The problem is defined in the context of crowdsourced taxicabs searching for customers to pick up. The system consists of four types of entities: a road network, mobile agents (i.e., taxicabs), and stationary resources (i.e., customers), and an assignment authority. All agents are introduced to the system at once at the beginning of the operation, each located at a random location on the road network. The set of agents is fixed throughout the operation, the size of which will be referred to as the agent cardinality. Resources are introduced to the system in a streaming fashion, each with a destination. Each resource has a maximum life time (MLT) starting from its introduction; if the MLT is reached, the resource will be automatically removed from the system, an outcome that we will call resource expiration. After an agent is introduced to the system, it is labeled as empty and cruises along a path decided by the solution, which we will call a search path. When a resource is introduced to the system, the agent that meets the following conditions is assigned by the assignment authority to the resource:
- The agent is empty;
- The agent is closer (by shortest travel time) to the resource than any other empty agent;
- The shortest travel time from the agent to the resource is less than the resource’s remaining life time (i.e. MLT minus the time duration since the resource was introduced).
Once an agent is assigned to a resource, the agent is labeled as occupied, and the resource is removed from the system. Then the agent moves to the resource (for pick-up) and then to the destination of the resource (for drop-off), both along the shortest-travel-time path on the road network. Once the agent arrives at the destination, it is labeled as empty. If there is no agent that meets the above conditions, then the resource remains in the system until an agent meeting the above conditions appears or the resource expires. The agent knows neither when and where the future resources will be introduced nor any information about the other agents.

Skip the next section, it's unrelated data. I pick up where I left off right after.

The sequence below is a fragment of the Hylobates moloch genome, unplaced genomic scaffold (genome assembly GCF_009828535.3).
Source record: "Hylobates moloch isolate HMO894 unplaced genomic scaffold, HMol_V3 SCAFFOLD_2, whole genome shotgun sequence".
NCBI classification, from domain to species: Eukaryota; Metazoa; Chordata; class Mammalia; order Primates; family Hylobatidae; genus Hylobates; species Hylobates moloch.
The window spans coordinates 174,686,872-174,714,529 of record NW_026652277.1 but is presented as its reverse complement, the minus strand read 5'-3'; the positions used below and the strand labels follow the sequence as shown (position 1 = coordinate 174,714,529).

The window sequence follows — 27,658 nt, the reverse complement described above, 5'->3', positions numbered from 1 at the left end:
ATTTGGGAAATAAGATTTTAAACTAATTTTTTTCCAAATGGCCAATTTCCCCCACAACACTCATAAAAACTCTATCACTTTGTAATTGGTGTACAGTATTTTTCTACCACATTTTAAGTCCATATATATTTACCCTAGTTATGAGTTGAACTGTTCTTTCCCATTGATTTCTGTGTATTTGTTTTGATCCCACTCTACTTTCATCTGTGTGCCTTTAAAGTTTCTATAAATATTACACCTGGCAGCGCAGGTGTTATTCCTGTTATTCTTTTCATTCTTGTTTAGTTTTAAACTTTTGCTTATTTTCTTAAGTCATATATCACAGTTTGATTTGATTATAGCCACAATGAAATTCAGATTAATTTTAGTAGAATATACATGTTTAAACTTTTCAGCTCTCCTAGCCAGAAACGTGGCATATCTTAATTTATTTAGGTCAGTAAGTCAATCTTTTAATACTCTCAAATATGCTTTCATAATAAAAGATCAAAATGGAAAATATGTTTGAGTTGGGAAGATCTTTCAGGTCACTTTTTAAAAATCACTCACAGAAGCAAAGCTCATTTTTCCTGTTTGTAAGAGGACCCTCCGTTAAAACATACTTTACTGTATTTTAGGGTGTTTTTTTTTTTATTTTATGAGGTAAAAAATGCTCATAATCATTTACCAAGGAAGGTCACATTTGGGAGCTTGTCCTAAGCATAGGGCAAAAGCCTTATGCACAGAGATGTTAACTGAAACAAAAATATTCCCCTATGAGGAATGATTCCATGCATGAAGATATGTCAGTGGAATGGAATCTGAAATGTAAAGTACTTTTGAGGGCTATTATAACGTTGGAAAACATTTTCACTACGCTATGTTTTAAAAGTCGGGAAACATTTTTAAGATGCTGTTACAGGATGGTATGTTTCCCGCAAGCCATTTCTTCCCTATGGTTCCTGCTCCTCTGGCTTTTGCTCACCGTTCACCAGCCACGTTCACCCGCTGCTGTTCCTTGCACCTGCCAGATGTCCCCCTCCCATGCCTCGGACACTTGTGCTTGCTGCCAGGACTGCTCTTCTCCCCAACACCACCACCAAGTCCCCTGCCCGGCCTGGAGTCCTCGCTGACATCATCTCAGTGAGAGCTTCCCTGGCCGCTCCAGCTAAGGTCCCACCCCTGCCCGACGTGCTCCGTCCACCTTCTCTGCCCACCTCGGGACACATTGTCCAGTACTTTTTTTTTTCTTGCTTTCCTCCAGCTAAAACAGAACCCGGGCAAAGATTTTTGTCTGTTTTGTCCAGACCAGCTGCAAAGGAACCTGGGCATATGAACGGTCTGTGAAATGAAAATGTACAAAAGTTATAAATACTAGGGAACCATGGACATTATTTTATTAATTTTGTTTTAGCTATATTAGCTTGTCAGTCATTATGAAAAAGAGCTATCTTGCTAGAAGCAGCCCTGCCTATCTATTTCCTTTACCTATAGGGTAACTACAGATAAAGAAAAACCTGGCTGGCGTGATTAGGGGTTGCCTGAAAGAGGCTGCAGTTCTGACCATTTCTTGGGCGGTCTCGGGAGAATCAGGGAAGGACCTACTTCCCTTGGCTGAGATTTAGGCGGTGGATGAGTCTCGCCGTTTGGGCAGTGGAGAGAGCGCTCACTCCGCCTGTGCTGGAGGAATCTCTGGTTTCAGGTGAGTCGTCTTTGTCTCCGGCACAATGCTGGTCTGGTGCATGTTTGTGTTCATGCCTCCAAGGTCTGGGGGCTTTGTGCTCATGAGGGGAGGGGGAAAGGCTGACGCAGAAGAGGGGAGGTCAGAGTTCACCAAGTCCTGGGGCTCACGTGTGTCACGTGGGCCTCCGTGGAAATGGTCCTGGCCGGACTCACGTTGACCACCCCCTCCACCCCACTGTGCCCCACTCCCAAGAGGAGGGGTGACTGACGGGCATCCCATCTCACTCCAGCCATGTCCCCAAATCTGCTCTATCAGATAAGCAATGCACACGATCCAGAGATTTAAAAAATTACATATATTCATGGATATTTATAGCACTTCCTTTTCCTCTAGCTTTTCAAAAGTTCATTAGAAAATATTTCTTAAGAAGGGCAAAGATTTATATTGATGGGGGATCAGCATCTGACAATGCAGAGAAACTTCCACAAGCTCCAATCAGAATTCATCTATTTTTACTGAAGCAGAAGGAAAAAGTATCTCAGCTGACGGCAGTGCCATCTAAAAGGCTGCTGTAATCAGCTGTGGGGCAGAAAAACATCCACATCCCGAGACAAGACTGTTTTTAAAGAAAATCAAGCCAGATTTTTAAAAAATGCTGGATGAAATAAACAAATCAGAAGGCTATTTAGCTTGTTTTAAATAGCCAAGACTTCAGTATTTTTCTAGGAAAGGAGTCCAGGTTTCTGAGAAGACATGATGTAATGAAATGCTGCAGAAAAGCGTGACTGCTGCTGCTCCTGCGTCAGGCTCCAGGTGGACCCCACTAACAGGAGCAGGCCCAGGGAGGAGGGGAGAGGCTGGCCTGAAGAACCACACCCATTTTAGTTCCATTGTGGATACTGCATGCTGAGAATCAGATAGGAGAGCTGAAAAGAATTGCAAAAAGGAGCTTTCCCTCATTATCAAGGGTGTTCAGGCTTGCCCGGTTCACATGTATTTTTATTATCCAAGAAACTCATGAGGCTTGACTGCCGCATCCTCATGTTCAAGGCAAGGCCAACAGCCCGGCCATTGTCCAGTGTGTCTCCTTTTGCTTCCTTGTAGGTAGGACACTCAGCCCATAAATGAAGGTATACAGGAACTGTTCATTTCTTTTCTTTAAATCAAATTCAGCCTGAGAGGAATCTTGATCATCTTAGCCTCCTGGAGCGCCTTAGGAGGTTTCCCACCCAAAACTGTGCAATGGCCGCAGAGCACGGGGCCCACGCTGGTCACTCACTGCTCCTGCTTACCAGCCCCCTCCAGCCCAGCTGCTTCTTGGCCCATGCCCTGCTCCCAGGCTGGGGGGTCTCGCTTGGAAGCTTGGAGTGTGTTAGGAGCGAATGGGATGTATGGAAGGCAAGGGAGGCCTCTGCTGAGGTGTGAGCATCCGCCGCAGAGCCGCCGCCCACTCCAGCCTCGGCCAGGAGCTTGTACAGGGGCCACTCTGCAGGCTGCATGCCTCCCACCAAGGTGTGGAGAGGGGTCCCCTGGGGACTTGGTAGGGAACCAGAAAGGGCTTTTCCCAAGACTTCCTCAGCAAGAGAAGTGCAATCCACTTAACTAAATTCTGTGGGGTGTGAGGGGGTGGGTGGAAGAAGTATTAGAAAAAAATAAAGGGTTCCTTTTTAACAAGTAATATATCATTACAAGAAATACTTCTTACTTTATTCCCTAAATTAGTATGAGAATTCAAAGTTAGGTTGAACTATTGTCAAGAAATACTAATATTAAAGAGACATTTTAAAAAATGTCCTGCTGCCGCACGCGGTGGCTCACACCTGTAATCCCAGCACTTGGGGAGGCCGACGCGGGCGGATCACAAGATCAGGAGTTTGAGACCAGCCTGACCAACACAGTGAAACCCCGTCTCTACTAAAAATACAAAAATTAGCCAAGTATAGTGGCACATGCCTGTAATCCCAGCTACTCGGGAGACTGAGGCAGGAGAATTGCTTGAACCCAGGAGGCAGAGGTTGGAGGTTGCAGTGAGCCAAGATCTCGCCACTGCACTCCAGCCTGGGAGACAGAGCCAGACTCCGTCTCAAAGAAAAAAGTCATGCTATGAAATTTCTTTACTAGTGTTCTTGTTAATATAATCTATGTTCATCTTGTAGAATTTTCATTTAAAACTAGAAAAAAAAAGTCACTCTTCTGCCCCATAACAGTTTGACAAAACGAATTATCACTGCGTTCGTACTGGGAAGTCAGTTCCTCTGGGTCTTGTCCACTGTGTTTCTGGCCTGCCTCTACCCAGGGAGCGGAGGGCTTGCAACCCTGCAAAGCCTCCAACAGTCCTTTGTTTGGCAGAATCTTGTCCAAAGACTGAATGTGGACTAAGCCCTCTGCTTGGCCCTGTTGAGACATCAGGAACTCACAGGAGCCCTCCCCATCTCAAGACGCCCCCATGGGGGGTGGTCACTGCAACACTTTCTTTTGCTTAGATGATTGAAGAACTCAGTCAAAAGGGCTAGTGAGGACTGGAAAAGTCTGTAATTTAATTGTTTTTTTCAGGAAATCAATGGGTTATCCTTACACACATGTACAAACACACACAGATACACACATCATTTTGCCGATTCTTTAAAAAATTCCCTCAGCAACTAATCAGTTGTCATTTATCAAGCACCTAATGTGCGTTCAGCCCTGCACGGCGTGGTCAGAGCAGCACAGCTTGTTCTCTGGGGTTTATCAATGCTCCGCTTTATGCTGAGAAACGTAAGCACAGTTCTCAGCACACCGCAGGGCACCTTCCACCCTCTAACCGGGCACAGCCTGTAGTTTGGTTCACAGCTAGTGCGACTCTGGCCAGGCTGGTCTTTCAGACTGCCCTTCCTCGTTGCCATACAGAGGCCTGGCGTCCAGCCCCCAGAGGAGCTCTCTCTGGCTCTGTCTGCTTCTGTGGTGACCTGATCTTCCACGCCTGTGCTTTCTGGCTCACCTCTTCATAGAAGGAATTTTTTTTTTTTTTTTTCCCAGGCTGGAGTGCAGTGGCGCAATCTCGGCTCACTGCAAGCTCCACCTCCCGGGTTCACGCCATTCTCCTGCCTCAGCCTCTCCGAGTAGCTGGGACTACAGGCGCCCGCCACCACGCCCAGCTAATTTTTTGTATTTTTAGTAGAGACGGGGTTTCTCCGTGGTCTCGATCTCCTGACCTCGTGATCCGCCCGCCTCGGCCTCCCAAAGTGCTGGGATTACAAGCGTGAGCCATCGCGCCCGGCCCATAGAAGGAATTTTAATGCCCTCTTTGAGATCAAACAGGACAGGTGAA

The assignment authority has an optional software module called the data model, which contest participants can choose to implement for the contest. The data model is collectively shared with all of the agents and can be used to represent resource availability patterns and predict future availability. The contest organizers will define a training dataset for participants to build the data model prior to the system operation. The training dataset contains records of the times and locations at which resources became available on a road network in the past. The system will operate on a resource dataset which we will call a test dataset. The test dataset is a randomly chosen subset of the training data. For example, the training dataset covers a year, whereas the test dataset covers random time periods within that year.
Each submission will be evaluated on three aspects of performance, in order of priority:
- The search time of an agent is the amount of time from when the agent is labeled as empty until it picks up a resource. An agent may experience multiple search times, each corresponding to one assignment.
- The wait time of a resource is the period of time from its introduction until its pick-up or expiration.
- The expiration percentage is the percentage of expired resources.
In summary, the problem definition is as follows:
- A road network (map);
- A training dataset (list of resource locations and timestamps);
- A test dataset (list of resource locations and timestamps);
- The number of agents (i.e., agent cardinality) and their initial locations. The agent cardinality may be 5000, 6000, 7000, 8000, 9000, or 10000.
Search path for each agent.
Minimizing (in order of priority) the average search time, average wait time, and expiration percentage. The average search time will be the primary evaluation metric. The average wait time and then the expiration percentage will be used to break ties.
There are multiple constraints that need to be satisfied by a submission:
- An agent does not know when and where resources will be introduced in the future beyond the data model;
- The agents do not share information with each other;
- The search path of an agent is constrained to the road network and adheres to traffic limitations provided by the map (e.g., route restrictions, speed limits).
To ensure that these constraints are satisfied, an open-source simulation framework called COMpetitive SEarching Testbed (COMSET) will be provided to the participants. COMSET, written in Java, implements the fundamental logic of the system described in Section 2, including the handling of maps, the injection of resources, the movement of agents along a given path, the assignment of agent to resource, and the calculation of performance metrics. COMSET provides a base class of agent for participants to extend with implementation of their search algorithm. Similarly, COMSET provides a base class of the data model. The architecture of COMSET is shown in Figure 1. The yellow blocks are the modules to be extended by the participants.
The major software modules in COMSET are:
- Agent: computes search path based on the map and optionally the result of the data model.
- Assignment Authority: tracks the current position and status of the agents; assigns agents to their nearest resources; computes the search times, wait times, and expiration percentage.
- Data Model (optional): Represents the resource availability patterns and predicts future resource availability (e.g., when and where there will be likely resources available).
COMSET can be downloaded at https://github.com/Chessnl/COMSET-GISCUP/archive/v1.0.zip